This is so serious and so bad a global risk I dislike thinking about it except that
      the world needs to pay attention. Today the context for disease is big $$ pharma
      and big $$

  • media.. (Score:2, Funny)

    by Anonymous Coward

    secret serum? what is this, scooby doo?

  • hmmmmm (Score:4, Interesting)

    by BigDukeSix (832501) on Monday August 04, 2014 @06:16PM (#47603385)
    It seems possible that a monoclonal antibody might have a dramatic effect on virus replication. Since Ebola makes one ill by direct cell destruction it might even make one feel better quickly. But the rash comes from bleeding under the skin (it's the same as any big bruise you might have had). It makes no sense that it should fade immediately from the administration of a monoclonal against the virus. I hope this drug is successful in a trial, but at least that part of the article is suspicious.
    • Re:hmmmmm (Score:4, Informative)

      by Anonymous Coward on Monday August 04, 2014 @07:15PM (#47603695)

      Rashes are not bruises; most rashes are just dilated capillaries, often due to immune system activation. Of course, eventually, Ebola does cause bleeding from capillaries, but it may not have had progressed to that point. It's possible that a serum like this acts fairly quickly on a rash.

      • Re:hmmmmm (Score:5, Informative)

        by BigDukeSix (832501) on Monday August 04, 2014 @09:54PM (#47604461)

        Okay, I'll feed the AC troll.

        I'm not talking about "most rashes"; real physicians have words to describe different kinds of rashes. The word that describes the rash of Ebola is "purpura." The distinguishing feature of this kind of rash is that when you push on it, it doesn't stop looking like a bruise. That is because the blood isn't contained within blood vessels that can be pressurized and allow the blood to be pushed out of the way. Because IT'S A FUCKING BRUISE.

        Once blood leaves the vasculature, it is broken down into a couple of proteins. Hemosiderin is taken up by white blood cells. Biliverdin turns your turds brown (eventually). They make your bruises turn "black and blue" and eventually yellow. This takes days and is the reason why purpuric rashes don't fade immediately in response to anything.

        You are conflating "hives" and "purpura." Kindly pay tuition if you want to continue.

    • by sjames (1099)

      I don't imagine the rash actually disappeared, but with the active bleeding stopped, it would look much better in short order. Of course, once the bruising develops, they'll look like hell again for a few days.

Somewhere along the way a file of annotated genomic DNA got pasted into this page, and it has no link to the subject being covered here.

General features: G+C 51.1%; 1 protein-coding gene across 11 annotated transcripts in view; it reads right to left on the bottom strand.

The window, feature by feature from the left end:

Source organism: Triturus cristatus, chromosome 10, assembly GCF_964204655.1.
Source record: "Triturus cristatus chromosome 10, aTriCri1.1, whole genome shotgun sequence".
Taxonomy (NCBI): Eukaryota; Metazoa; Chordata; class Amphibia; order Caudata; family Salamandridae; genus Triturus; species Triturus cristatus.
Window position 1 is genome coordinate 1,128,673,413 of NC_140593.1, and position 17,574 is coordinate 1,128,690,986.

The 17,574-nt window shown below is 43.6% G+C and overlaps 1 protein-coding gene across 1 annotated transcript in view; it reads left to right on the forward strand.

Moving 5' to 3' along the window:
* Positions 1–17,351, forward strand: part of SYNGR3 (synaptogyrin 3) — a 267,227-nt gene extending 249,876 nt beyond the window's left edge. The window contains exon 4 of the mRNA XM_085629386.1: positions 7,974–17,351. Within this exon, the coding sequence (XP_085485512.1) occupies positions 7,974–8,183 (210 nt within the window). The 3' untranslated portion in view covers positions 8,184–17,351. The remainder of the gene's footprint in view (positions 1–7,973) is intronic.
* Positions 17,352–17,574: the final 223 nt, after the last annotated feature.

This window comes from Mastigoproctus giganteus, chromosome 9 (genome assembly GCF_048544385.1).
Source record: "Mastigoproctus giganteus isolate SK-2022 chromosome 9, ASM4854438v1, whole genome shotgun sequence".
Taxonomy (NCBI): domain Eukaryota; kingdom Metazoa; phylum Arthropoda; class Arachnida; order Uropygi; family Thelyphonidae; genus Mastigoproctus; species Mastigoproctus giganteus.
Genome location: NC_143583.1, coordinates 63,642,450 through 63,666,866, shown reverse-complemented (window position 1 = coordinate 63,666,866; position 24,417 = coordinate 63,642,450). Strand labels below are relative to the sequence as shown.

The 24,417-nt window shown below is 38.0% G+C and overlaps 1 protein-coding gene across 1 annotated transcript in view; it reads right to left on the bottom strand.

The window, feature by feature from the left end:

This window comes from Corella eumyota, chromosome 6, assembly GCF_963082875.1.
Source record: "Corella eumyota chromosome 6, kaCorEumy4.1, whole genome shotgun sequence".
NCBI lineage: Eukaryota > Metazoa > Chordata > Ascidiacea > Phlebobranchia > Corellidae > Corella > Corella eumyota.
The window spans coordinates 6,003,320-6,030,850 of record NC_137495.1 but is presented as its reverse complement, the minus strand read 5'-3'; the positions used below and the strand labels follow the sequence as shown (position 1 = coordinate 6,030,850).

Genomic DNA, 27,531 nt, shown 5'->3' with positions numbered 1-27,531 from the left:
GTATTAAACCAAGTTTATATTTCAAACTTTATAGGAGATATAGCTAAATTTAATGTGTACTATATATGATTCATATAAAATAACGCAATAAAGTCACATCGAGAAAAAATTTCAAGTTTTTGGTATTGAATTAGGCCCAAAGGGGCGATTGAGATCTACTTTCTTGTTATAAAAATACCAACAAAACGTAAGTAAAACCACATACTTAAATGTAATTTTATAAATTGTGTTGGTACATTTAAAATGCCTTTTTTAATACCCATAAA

• by msauve (701917)
    What's the FDA got to do with this? The drug was administered in Liberia.
    • Ever hear of ethics?

      • by ganjadude (952775)
        If I have a rare disease with no "known" cure...give me anything it cant get any worse. Ethical is trying when your odds are "well you are most likely gonna die, we worked on this, might work , might not... but you are dead if we do nothing" giving someone a chance (with consent of the patient of course)
    • by jbeaupre (752124)

      The FDA also has oversight of exported drugs and devices. They don't have to be approved for sale in the US in order to be exported, but do have to meet some requirements.

      On the other end, most countries require an export certificate from the country of origin.

      http://www.fda.gov/Internation... [fda.gov]

  • It worked for Agent Coulson.
  • "Secret" (Score:5, Informative)

    by TubeSteak (669689) on Monday August 04, 2014 @06:21PM (#47603423) Journal

    It's only "secret" in the sense that almost all pharmaceutical research is completely ignored by the media.

    If you dig around you'll find some articles about ZMAPP in no-name low-impact journals like PNAS and Science.
    "Secret"

  • Some scale (Score:5, Insightful)

    by Charliemopps (1157495) on Monday August 04, 2014 @07:13PM (#47603681)

    There's a lot of hype on this Ebola topic in the media.

    Lets have some scale:

    The population of Africa: 1 billion
    http://worldpopulationreview.c... [worldpopul...review.com]

    Number of people to die of Ebola in the past year: 887
    http://www.usatoday.com/story/... [usatoday.com]

    The number of deaths in Liberia alone during the last flu outbreak: 5,561
    http://www.worldlifeexpectancy... [worldlifeexpectancy.com]